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Melora


Production no: 426
Teleplay by: Evan Carlos Somers and Steven Baum and Michael Piller & James Crocker
Story by: Evan Carlos Somers
Directed by: Winrich Kolbe
Stardate: 47229.1 
First satellite airdate: October 30, 1993
 
Daphne Ashbrook ....
Peter Crombie .........
Don Stark ................
Ron Taylor ..............
Melora
Fallit Kot
Ashrock
Klingon Chef


Bashir tells his medical log that he has been working overtime to prepare for the arrival of a new stellar cartographer -- Ensign Melora Pazlar, who is Elaysian, and the first of her people to join Starfleet. Bashir has created a wheelchair for her, from specifications which she sent, since the station's Cardassian construction isn't compatible with her normal antigrav unit. O'Brien has been working to make at least some of the station compatible with the wheelchair, adding ramps in many areas. Ensign Pazlar comes from a planet with low surface gravity, and has limited mobility in "normal" gravity.

As they head for the airlock to meet the new crewmember, Dax wonders why they can't use the transporter to help her get around, but the ensign has indicated that that is not acceptable. Bashir, who feels as if he knows her already, says that she was that way in the Academy as well. "Once her basic needs are met, she refuses any special assistance. She's extraordinary." Ensign Pazlar's quarters have also been modified to allow her to turn off the gravity there.

They meet Melora at the airlock, wearing a robotic body brace and leaning on a wooden cane, moving with effort. She is brusquely polite as she returns Dax and Bashir's greetings and accepts the wheelchair, which she is not pleased to find has been modified from her design. There is an upcoming Gamma Quadrant runabout mission which she wants to undertake alone, but Sisko has assigned Dax to accompany her. "I'm sure he thought what every officer I've ever served with has thought, that I need extra help to get the job done. Please tell him I don't." Dax says Sisko wouldn't let any ensign take a runabout into the Gamma Quadrant alone the day after she arrives. When they reach her quarters, Melora says it's been a pleasure meeting them, and rolls in without another word, the door closing behind her.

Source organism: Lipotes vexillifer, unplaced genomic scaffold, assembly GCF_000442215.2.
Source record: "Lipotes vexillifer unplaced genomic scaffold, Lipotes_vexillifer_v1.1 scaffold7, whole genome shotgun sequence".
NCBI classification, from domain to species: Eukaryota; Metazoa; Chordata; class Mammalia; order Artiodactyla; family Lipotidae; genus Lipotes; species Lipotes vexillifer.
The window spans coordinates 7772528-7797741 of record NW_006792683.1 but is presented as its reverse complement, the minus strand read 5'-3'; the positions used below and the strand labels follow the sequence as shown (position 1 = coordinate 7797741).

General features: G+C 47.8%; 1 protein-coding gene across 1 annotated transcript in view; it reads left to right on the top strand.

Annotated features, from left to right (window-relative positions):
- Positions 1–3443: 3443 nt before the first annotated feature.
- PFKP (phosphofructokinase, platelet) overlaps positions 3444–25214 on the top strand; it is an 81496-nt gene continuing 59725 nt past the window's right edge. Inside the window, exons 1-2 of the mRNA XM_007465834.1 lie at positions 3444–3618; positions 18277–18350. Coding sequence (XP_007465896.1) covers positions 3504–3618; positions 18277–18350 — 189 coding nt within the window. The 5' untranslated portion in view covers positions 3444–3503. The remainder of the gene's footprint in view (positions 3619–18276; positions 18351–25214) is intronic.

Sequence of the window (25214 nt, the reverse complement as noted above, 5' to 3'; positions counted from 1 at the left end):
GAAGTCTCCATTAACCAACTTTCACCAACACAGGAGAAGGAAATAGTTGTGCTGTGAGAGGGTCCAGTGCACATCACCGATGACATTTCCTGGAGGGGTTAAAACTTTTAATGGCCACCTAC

In the bar, Quark is showing a ring to an alien named Ashrock. The ring is one of forty-two that Quark has in his possession; just over half of the eighty created by an artist named Paltriss, who was from Ashrock's homeworld. Ashrock says he wants to return the rings to Paltriss' birthplace, but Quark wants 199 bars of gold-pressed latinum for them. Just then, another alien enters, and Quark becomes extremely nervous when he recognizes him: Fallit Kot, whom he hasn't seen for eight years. Ominously, Kot tells the Ferengi, "I've come to kill you, Quark."

Sisko, Dax, and Bashir are discussing Melora's request to pilot the runabout alone when Melora arrives. She puts them on the defensive, wondering wouldn't it have been more appropriate to have included her in the conversation, but Sisko says that he was simply getting a briefing from his officers. "I'm sorry if I seem overly sensitive," says Melora. "But I'm used to being shut out of the Melora problem. The truth is there is no Melora problem, until people create one." She continues to be politely aggressive as she argues her case, and says she objects to being treated as if she's ill. Sisko says he doesn't see anyone doing that. "Try sitting in the chair, Commander," Melora replies. "No one can understand until they sit in the chair." She prefers working alone; it's easier for her. But Sisko is firm, and Melora knows better than to argue further. She acknowledges and leaves, slowly.